The large ~280-kDa U5 snRNP protein PRPF8 is central to the dynamics of spliceosome assembly [11]. It not only makes direct contacts in the RNA substrate with the 5′ splice site, the branch point and the polypyrimidine tract in the 3′ splice site, but also engages the U5 and U6 snRNAs [1220]. Mutations in human PRPF8 that disrupt these interactions, affecting spliceosome assembly and function, are found in autosomal dominant retinitis pigmentosa, a variable-onset hereditary disease that results in a progressively decreasing field of vision due to degeneration of rods and cones [2126]. Loss-of-function mutants of human PRPF8 delay the assembly of spliceosome components on pre-mRNA, and impair the splicing of 9 % (5 of 57) of tested genes [24]. Moreover, PRPF8 depletion by RNA interference (RNAi) alters the pattern of alternative RNA splicing across 10–30 % of 96 known alternative splicing events [24]. Collectively, these observations raise the possibility that PRPF8 may differentially regulate the stoichiometry and dynamics of spliceosome assembly on different splice sites to modulate RNA splicing.

Here, we explore the genome-wide effects of human PRPF8 depletion on RNA splicing using spliceosome UV crosslinking and immunoprecipitation (iCLIP), which monitors the assembly of the spliceosome machinery on pre-mRNA molecules at single nucleotide resolution, combined with massively parallel sequencing of the transcriptome (RNA-seq) and computational analysis. Consistent with its role as a core spliceosome component that specifically cross-links with the 5′ splice site [13, 17], PRPF8 depletion decreases the interactions of the spliceosome machinery with 5′ splice sites in the majority of exon–intron junctions across the human genome. However, the decreased abundance of PRPF8 triggers changes in the constitutive and alternative splicing of only a subset of human transcripts with weak 5′ splice sites, including many essential for progression through the mitotic cell cycle, which leads to mitotic arrest. Notably, these effects are recapitulated via depletion of Complex B components that closely interact with PRPF8, whilst this is not the case for further Complex A and C components. Experimental enhancement of splice site strength using mini-genes encoding members of this subset restores comparable to wild type the kinetics and fidelity of splicing in conditions where PRPF8 abundance is limiting. Our findings suggest a model wherein competition for the core spliceosome component PRPF8 by RNA molecules with splice sites of different strength may control the stepwise assembly of spliceosome components to dictate the efficiency, kinetics and outcome of constitutive and alternative splicing in the human transcriptome, with implications for the control of biological processes like mitosis.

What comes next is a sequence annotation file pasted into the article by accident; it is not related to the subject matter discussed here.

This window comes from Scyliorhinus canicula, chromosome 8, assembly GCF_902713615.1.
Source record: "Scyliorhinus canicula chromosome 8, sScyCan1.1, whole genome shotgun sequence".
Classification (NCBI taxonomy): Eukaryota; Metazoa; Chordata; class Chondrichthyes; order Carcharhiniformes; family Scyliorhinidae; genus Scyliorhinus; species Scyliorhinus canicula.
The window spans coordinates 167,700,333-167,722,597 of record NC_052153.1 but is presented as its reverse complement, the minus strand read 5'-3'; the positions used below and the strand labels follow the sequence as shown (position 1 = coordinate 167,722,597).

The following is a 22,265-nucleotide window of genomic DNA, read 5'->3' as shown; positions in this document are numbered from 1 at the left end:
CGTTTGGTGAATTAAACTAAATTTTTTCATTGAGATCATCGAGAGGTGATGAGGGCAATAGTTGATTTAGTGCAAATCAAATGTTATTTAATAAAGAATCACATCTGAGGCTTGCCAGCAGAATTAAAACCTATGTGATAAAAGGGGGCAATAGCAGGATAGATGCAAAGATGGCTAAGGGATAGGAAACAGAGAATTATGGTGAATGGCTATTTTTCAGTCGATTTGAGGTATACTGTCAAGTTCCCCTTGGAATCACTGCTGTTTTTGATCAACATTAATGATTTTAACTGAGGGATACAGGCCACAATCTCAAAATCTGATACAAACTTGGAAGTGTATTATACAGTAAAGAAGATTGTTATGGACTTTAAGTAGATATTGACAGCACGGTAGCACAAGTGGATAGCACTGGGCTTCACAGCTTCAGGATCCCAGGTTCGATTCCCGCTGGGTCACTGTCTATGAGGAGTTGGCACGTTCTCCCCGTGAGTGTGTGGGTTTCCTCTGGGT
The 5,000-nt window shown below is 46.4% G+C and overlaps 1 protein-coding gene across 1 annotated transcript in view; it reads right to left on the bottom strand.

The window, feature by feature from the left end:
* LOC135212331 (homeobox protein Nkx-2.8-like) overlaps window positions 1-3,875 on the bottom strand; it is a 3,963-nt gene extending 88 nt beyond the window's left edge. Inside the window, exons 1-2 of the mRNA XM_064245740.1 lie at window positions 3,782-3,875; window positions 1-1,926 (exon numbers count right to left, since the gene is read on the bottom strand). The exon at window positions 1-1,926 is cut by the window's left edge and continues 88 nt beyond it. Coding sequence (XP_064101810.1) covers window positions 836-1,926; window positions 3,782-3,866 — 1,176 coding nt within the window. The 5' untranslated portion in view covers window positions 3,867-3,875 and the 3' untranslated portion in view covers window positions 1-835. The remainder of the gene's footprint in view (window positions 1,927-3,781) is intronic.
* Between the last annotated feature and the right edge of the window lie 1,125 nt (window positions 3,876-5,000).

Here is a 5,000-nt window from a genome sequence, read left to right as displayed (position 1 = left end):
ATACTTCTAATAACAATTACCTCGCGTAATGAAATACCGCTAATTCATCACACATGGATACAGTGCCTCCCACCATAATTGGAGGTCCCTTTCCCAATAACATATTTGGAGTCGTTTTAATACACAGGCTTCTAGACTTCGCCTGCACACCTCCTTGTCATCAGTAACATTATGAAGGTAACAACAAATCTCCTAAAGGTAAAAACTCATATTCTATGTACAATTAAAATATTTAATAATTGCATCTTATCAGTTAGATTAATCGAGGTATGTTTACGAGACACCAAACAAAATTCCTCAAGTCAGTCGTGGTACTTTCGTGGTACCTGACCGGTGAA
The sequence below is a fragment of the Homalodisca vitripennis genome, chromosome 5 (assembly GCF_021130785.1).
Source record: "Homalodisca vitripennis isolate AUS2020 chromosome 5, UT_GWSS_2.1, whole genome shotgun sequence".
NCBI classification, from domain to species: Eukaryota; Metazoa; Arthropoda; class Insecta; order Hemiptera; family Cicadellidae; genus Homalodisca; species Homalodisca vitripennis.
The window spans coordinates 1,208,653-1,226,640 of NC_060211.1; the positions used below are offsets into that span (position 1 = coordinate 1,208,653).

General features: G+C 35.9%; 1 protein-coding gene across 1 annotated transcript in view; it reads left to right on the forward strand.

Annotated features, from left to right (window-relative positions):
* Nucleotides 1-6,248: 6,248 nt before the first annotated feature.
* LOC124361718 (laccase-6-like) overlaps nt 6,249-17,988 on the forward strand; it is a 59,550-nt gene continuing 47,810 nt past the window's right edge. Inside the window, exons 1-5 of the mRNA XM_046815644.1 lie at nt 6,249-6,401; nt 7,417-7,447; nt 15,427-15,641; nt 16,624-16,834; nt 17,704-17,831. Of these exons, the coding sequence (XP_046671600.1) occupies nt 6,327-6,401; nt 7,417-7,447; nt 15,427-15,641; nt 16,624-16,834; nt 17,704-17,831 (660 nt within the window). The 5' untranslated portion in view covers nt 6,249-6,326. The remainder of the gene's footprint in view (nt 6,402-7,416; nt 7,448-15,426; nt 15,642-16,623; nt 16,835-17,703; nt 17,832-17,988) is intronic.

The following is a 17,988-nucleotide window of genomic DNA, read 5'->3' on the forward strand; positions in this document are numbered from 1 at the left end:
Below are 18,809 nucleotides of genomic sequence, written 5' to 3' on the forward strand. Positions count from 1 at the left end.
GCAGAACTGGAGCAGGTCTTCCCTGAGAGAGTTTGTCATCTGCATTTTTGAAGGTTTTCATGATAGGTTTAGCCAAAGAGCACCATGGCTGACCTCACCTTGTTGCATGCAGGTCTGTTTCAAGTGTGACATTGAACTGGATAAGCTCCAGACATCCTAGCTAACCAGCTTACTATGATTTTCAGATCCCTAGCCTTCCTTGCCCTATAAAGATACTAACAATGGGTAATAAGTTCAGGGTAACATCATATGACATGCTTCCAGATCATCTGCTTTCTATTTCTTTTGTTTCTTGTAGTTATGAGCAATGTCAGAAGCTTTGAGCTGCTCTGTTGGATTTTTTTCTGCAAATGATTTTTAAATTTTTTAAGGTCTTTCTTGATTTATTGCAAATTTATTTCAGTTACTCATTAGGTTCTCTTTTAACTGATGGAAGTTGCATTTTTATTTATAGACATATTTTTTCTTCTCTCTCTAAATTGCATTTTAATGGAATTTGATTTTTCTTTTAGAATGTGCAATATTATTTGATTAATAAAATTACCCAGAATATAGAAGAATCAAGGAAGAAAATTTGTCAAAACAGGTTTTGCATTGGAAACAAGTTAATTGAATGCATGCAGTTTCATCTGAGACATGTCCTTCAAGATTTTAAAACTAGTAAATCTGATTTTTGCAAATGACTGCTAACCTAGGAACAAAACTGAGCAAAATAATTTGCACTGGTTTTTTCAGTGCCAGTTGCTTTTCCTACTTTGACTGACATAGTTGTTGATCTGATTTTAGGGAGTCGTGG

Results

Genome-wide decreases in spliceosome assembly at exon–intron junctions following PRPF8 depletion

To ascertain how PRPF8 abundance affects spliceosome assembly, we utilized iCLIP [27] to assess pre-mRNA interactions of snRNPs at single nucleotide resolution. Spliceosome iCLIP provides a global view of protein–RNA interactions of the spliceosome by employing immunoprecipitation of the small nuclear ribonucleoprotein polypeptides B and B1 (SNRPB, also known as SmB/B'), which are common to all spliceosomal snRNPs except U6 [28], under conditions that allow co-purification of other snRNP-associated RNA-binding proteins (see “Materials and methods” for full details). We performed spliceosome iCLIP on Cal51 cells depleted of PRPF8 using RNAi. PRPF8 expression was significantly decreased by >90 % in Cal51 cells exposed to a short interfering RNA (siRNA) targeting PRPF8, in comparison with a control siRNA, at the level of mRNA (Additional file 1a) as well as protein (Additional file 1b) expression.